This week, we feature a documentary by visual artist, filmmaker and writer Mahen Bala on the Malaya and Selangor Mansions, two high-rises located at Masjid India, Kuala Lumpur. The fourteen-minute long documentary was commissioned by Ilham Gallery for the exhibition, Chia Yu Chian: Private Lives curated by Rahel Joseph and Simon Soon from 17 February – 23 June 2019 at Ilham Gallery, Kuala Lumpur, Malaysia.
Drawing us into the world of the two Mansions are four colourful personalities – Mohd Ali bin Abdul Razak (newspaper vendor at Malaya Mansion), S.P. Abdul Rahim (Rojak Capital Café), Chia Meow Lin (lecturer in biology at TAR College and Chia Yu Chian’s daughter), and Azlan Shah (manager of a textile shop). In Mahen’s Nine Storeys, a social history of the buildings emerges from a loose series of recollections made up of personal memories and contemporary observations belonging to those who once called or still call Malaya and Selangor Mansions their home.
The passages below describes the social life of the building, taken from an essay by Simon Soon, titled ‘Bearing Witness to Many Private Lives’, published in Chia Yu Chian: Private Lives, Kuala Lumpur: Ilham Gallery, 2019.
‘The Selangor Mansion had a twin building in the Malaya Mansion. The two nine-story blocks of flats were completed by United Malaya Realty Ltd to address housing shortages amongst the low-to-middle-income population of Kuala Lumpur. Each block consisted of 160 flats of three or four bedrooms. A $3 million neighbourhood departmental store that boasted an escalator was also planned for the neighbourhood on Batu road.
By all accounts, the rise and decline of Selangor and Malaya Mansions closely paralelled the aspirations of the newly formed nation-state of Malaysia. It began its early years as a hub for tailoring, hosting not only local craftsmen but also new arrivals from Shanghai that brought new heights to sartorial workmanship. The building accommodated a clash of cultures – Chinese kopitiams sat a few doors apart from the Indian muslim eateries. Communal festivities were occasions where ‘Pesta Go Go’ was organised from the 14th floor in the home of Mr. Ali Remcy. Between the two blocks, there were even three bookstores established during the 1970s.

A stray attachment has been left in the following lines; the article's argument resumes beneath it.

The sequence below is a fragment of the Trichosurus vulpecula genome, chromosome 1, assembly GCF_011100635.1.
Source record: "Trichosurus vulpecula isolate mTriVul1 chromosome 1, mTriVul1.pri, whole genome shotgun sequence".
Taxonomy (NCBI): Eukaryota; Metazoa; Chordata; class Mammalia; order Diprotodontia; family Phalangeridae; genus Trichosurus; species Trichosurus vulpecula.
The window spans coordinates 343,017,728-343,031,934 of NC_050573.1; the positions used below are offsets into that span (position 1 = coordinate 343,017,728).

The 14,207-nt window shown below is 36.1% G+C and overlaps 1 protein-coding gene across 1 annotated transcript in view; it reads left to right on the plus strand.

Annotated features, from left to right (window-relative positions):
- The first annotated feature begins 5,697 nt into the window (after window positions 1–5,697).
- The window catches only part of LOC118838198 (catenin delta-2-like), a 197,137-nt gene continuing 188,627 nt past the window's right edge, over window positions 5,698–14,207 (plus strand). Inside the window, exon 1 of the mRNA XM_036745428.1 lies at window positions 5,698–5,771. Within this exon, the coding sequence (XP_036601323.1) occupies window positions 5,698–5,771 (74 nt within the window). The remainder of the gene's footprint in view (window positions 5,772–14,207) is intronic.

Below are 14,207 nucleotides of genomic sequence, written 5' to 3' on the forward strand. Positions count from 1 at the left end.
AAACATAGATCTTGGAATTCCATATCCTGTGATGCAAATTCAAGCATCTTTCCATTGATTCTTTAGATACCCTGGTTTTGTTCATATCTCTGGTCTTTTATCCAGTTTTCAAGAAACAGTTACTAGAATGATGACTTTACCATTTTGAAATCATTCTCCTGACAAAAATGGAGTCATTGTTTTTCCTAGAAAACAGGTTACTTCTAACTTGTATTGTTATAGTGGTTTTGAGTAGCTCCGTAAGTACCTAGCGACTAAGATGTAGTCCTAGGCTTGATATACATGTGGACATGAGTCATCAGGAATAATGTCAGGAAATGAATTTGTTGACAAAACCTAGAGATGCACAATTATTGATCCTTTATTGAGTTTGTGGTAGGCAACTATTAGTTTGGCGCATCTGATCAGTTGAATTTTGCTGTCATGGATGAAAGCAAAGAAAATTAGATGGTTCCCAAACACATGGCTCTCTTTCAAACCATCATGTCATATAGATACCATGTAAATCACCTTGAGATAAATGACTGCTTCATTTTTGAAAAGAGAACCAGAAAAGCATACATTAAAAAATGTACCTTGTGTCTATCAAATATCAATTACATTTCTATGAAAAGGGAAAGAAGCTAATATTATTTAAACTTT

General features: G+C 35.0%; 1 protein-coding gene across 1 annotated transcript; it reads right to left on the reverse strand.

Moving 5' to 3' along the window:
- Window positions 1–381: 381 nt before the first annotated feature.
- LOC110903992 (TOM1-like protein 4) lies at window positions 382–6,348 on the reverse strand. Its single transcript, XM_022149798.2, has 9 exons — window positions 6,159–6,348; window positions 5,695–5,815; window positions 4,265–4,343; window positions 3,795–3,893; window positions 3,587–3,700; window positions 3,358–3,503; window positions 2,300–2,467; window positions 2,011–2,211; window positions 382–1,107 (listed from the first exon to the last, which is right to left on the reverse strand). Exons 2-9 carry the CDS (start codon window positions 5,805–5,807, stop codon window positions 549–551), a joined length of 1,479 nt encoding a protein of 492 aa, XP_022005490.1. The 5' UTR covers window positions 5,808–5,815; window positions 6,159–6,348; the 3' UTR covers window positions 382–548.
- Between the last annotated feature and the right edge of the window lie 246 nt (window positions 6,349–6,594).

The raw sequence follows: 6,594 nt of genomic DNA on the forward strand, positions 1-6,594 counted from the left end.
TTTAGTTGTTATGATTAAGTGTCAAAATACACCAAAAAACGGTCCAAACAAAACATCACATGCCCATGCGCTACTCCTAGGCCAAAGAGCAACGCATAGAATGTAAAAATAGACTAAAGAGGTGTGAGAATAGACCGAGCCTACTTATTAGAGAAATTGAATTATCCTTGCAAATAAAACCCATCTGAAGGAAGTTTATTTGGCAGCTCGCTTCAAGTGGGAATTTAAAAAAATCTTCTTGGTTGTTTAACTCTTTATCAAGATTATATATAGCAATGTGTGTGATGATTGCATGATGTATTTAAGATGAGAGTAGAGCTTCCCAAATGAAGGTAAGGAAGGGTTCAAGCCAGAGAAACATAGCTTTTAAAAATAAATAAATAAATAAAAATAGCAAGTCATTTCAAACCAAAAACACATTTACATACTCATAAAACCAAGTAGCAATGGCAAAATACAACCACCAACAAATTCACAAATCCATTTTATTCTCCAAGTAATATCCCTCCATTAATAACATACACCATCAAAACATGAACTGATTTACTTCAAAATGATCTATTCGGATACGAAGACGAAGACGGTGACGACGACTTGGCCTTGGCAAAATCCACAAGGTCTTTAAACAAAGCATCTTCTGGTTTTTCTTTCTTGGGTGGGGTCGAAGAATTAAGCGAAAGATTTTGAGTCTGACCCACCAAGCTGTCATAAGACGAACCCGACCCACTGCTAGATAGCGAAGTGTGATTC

But the rosy aspirations of Malaysia’s new capital did not last long, for Kuala Lumpur was soon to be ground zero of a traumatic race riot on 13 May 1969. From then, cracks begin to show in the two downtown mansions that was built in 1963 and twinned to Malaysia’s birth. In 1970, a murderer on the prowl accused of killing three policemen was caught in the flats, and not long after, even the Japanese Red Army terrorist who laid seige on the AIA Building and took more than 50 hostages in 1975, planned their operation from a unit in the mansions.
Nevertheless Malaya and Selangor Mansions teemed with life. In the lower floors, offices and businesses – like tour and recruiting agencies, association offices, bookshops, restaurant, barbers, video-audio cassette vendors, and sundry shops – even a madrasa for school children are some of the occupants. The upper floors accommodated young working adults, new families and small businesses in its early years. As the city expanded, and more and more people began to move in and out of the city, the apartment block would become a transient home to a revolving group of tenants, many of whom were new to the city and in some cases, the country itself. The two mansions would attract a colourful and less salubrious crowd including those involved in prostitution and drugs. By the late eighties, the building had become a den for pimps, sexworkers, drug addicts – so much so there were even plans to tear it town in 1987.’